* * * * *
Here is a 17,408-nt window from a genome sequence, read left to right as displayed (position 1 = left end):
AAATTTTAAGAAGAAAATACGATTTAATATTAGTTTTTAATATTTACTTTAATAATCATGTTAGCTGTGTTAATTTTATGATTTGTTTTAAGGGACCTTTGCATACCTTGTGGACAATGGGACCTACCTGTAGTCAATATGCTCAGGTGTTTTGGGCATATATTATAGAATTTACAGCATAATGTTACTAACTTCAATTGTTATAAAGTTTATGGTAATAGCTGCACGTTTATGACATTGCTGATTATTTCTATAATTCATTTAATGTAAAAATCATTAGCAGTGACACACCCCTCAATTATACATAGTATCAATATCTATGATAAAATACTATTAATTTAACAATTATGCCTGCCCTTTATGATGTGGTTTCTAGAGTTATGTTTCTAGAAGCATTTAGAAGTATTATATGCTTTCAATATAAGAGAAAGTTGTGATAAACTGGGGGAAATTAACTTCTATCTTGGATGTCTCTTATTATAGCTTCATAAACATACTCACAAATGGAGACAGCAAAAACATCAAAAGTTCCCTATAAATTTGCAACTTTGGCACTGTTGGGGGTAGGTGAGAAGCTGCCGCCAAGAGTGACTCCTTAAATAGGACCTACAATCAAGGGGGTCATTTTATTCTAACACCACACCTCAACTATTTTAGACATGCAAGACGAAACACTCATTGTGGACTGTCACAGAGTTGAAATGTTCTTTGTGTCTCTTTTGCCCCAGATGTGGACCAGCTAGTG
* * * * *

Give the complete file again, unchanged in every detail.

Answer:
Here is a 17,408-nt window from a genome sequence, read left to right as displayed (position 1 = left end):
AAATTTTAAGAAGAAAATACGATTTAATATTAGTTTTTAATATTTACTTTAATAATCATGTTAGCTGTGTTAATTTTATGATTTGTTTTAAGGGACCTTTGCATACCTTGTGGACAATGGGACCTACCTGTAGTCAATATGCTCAGGTGTTTTGGGCATATATTATAGAATTTACAGCATAATGTTACTAACTTCAATTGTTATAAAGTTTATGGTAATAGCTGCACGTTTATGACATTGCTGATTATTTCTATAATTCATTTAATGTAAAAATCATTAGCAGTGACACACCCCTCAATTATACATAGTATCAATATCTATGATAAAATACTATTAATTTAACAATTATGCCTGCCCTTTATGATGTGGTTTCTAGAGTTATGTTTCTAGAAGCATTTAGAAGTATTATATGCTTTCAATATAAGAGAAAGTTGTGATAAACTGGGGGAAATTAACTTCTATCTTGGATGTCTCTTATTATAGCTTCATAAACATACTCACAAATGGAGACAGCAAAAACATCAAAAGTTCCCTATAAATTTGCAACTTTGGCACTGTTGGGGGTAGGTGAGAAGCTGCCGCCAAGAGTGACTCCTTAAATAGGACCTACAATCAAGGGGGTCATTTTATTCTAACACCACACCTCAACTATTTTAGACATGCAAGACGAAACACTCATTGTGGACTGTCACAGAGTTGAAATGTTCTTTGTGTCTCTTTTGCCCCAGATGTGGACCAGCTAGTG